James Westfall of Cape Elizabeth, associate professor emeritus in the School of Business, has served at the University of Southern Maine School of Business for 31 years.
Westfall has taken on leadership roles within the school, serving as associate dean and department chair. He was responsible for developing the first academic computing program and helped establish the Russell Scholars Learning Community. He also co-authored the proposal to establish the USM Center for Entrepreneurship and served as its first co-director.
Outside of the University, he served on the Board of Directors of Energy by Waste, Inc./Maine Micro-Furnaces, Inc.; is on the Maine Medical Center Business Advisory Committee; and is a member of the Board of Trustees of The Visual Education Center.
He has presented at a variety of conferences and workshops, most recently “Maine Medical Center Department of Vocational Services: An Embryo Case.” Co-authored by USM Professor John Voyer, Westfall presented this paper at the 2013 Meeting of the Eastern Academy of Management and to the Maine Medical Center Department of Vocational Services Business Advisory Committee on February 13, 2013.
He holds a B.A. in economics from Dartmouth College and an M.B.A. from the Amos Tuck School of Business Administration at Dartmouth College.
Robert S. Caswell of Gorham, executive director emeritus of Public Affairs, has served the University for 34 years, beginning in sports information and media relations. Currently, he is executive director of Public Affairs where he works in liaison with the media, community, state legislature and congressional delegation.
Among his service to the University, he co-chaired United Way Campaigns, the Gorham Task Force, served on WMPG’s Board of Directors, and chaired the Parking Committee.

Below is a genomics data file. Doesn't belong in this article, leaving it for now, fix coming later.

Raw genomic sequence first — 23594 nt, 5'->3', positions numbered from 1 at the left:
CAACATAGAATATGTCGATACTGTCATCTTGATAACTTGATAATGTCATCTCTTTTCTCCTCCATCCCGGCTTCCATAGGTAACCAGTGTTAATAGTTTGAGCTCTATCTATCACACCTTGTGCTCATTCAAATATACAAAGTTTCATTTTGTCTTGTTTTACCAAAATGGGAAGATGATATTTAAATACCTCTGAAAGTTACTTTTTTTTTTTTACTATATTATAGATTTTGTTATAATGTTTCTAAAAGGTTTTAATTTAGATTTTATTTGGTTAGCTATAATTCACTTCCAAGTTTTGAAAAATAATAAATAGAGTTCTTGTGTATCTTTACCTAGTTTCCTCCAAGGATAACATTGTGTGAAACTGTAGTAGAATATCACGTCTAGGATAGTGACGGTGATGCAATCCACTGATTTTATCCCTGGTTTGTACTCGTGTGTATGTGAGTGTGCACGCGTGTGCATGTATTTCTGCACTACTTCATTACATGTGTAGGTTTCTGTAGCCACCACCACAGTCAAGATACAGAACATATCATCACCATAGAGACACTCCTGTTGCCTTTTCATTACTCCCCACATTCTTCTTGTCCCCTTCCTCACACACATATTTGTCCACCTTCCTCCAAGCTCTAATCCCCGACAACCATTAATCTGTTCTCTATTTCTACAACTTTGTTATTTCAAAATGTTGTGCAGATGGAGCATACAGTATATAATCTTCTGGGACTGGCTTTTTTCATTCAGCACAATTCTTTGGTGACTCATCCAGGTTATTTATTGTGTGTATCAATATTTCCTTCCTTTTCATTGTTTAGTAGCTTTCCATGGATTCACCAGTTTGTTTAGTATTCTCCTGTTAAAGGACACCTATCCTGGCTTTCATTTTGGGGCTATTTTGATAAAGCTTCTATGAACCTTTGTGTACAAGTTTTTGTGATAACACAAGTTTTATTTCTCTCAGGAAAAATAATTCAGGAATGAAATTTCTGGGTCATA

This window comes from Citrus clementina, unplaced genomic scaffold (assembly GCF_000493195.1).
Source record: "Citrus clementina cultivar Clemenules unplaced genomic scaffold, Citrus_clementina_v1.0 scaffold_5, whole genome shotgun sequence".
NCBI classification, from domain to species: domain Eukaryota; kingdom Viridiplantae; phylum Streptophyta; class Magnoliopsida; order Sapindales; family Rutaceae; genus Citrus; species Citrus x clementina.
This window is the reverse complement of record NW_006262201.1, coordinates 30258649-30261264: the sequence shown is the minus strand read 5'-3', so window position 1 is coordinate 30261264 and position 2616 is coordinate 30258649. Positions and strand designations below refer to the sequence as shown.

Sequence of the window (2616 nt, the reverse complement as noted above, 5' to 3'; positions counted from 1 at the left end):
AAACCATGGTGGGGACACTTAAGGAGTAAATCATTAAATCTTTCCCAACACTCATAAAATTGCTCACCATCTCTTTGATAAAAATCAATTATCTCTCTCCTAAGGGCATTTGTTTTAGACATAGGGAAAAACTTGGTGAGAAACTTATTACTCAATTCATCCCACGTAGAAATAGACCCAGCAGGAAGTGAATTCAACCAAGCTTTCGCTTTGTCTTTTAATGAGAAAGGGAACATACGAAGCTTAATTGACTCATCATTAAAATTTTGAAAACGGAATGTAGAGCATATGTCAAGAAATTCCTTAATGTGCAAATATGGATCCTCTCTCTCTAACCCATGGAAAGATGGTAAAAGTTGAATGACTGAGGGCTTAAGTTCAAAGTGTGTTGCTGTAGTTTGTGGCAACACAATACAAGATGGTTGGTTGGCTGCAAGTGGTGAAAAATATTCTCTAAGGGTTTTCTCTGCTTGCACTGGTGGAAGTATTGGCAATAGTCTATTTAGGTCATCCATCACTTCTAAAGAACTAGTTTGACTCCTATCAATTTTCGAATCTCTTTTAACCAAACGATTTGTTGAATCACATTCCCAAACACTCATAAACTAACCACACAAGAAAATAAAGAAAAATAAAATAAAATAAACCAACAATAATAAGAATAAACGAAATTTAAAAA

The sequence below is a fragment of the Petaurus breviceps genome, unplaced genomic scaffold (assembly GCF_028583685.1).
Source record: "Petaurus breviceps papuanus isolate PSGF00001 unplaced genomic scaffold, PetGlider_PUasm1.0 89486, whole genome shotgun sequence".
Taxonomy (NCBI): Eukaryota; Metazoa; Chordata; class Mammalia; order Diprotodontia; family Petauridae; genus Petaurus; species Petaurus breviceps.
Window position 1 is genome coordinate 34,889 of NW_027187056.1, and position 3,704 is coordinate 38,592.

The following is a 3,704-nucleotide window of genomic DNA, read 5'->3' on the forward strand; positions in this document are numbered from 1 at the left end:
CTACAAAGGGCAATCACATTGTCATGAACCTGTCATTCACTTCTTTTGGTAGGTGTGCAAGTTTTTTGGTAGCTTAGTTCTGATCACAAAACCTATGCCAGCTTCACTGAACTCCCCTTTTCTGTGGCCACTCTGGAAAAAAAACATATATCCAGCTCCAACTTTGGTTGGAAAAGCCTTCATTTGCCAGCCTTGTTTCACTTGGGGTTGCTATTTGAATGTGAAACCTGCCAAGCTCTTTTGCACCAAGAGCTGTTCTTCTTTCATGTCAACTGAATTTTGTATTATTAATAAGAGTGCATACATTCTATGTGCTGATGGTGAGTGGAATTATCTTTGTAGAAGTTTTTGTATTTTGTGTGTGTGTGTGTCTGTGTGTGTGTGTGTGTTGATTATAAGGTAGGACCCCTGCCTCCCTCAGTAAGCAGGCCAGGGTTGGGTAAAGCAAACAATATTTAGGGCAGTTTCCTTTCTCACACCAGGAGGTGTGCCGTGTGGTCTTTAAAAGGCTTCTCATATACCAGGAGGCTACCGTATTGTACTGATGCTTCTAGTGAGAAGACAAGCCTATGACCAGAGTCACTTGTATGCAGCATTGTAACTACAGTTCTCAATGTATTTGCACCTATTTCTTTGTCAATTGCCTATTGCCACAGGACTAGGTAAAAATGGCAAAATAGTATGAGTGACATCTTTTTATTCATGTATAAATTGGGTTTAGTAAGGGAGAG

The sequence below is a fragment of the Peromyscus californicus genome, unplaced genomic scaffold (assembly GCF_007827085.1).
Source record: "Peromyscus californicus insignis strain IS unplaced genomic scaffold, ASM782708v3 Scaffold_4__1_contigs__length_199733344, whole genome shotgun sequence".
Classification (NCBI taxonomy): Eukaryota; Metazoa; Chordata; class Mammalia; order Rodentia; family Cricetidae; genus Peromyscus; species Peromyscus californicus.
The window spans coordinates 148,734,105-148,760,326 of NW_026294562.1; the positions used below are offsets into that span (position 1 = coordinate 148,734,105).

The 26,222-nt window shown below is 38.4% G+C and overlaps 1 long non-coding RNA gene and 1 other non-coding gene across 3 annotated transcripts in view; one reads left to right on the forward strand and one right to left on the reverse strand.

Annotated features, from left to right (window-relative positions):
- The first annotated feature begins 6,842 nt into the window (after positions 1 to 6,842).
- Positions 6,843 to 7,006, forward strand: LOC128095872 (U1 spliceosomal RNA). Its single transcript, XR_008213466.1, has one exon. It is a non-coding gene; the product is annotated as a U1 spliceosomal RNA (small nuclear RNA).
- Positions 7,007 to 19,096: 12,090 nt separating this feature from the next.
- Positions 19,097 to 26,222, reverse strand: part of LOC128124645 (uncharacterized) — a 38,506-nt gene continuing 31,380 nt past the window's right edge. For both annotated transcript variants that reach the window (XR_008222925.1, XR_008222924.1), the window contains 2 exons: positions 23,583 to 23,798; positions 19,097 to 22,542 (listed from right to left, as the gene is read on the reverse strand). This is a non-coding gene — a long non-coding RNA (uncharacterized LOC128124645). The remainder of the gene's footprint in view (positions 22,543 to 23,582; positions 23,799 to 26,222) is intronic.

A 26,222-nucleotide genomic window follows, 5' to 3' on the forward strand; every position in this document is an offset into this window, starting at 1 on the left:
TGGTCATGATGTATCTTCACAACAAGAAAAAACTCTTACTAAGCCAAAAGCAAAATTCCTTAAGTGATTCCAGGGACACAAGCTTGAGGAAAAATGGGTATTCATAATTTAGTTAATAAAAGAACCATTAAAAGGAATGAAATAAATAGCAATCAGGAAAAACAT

Off campus, he served as the director of the Hugh O’Brian Youth Foundation, was a long-time volunteer producer for Maine Public Radio and was instrumental in making USM home to the Gorham Business and Civic Exchange annual “Gorham Marketplace” event.
He served two terms as president of the Maine Public Relations Council, chaired the Maine Press Association Hall of Fame Committee, and was chair of the National Public Relations Advisory Council to the American Association of State Colleges and Universities.
He is the 2014 recipient of a USM Athletics Husky Hero Award, and was the 1990 recipient of the Maine Public Relations Council’s Edward L. Bernays Award for outstanding achievements in public relations, the highest honor presented by MPRC. In 2000, he was named the winner of USM’s Distinguished Professional Staff Award, and in 2004, The Gorham Business and Civic Exchange named him Gorham’s Business Person of the Year.
He holds a B.A. in history from the University of Southern Maine.
Charles Kading of Gorham, professor emeritus of theatre, served as chair of the Department of Theatre for more than 18 of his 36 years of service to USM. He has served as the production manger for the five to six yearly productions of USM’s Department of Theatre for his entire tenure at USM.
He served as production manager for the Maine State Music Theatre for 22 years where he provided internships and apprenticeships for USM students, bridging his educational work with his professional work in scenic design. Kading has worked professionally in Maine, Texas, Alabama, Pennsylvania, and California.
Kading served on numerous college committees. He developed internships for USM students at The Public Theatre, Portland Stage Company, and Maine State Music Theatre. His service to the community includes work for Maine State Music Theatre, Schoolhouse Arts, Oak Street Theatre, New England Theatre Conference, American College Theatre Festival, among other theatre festivals.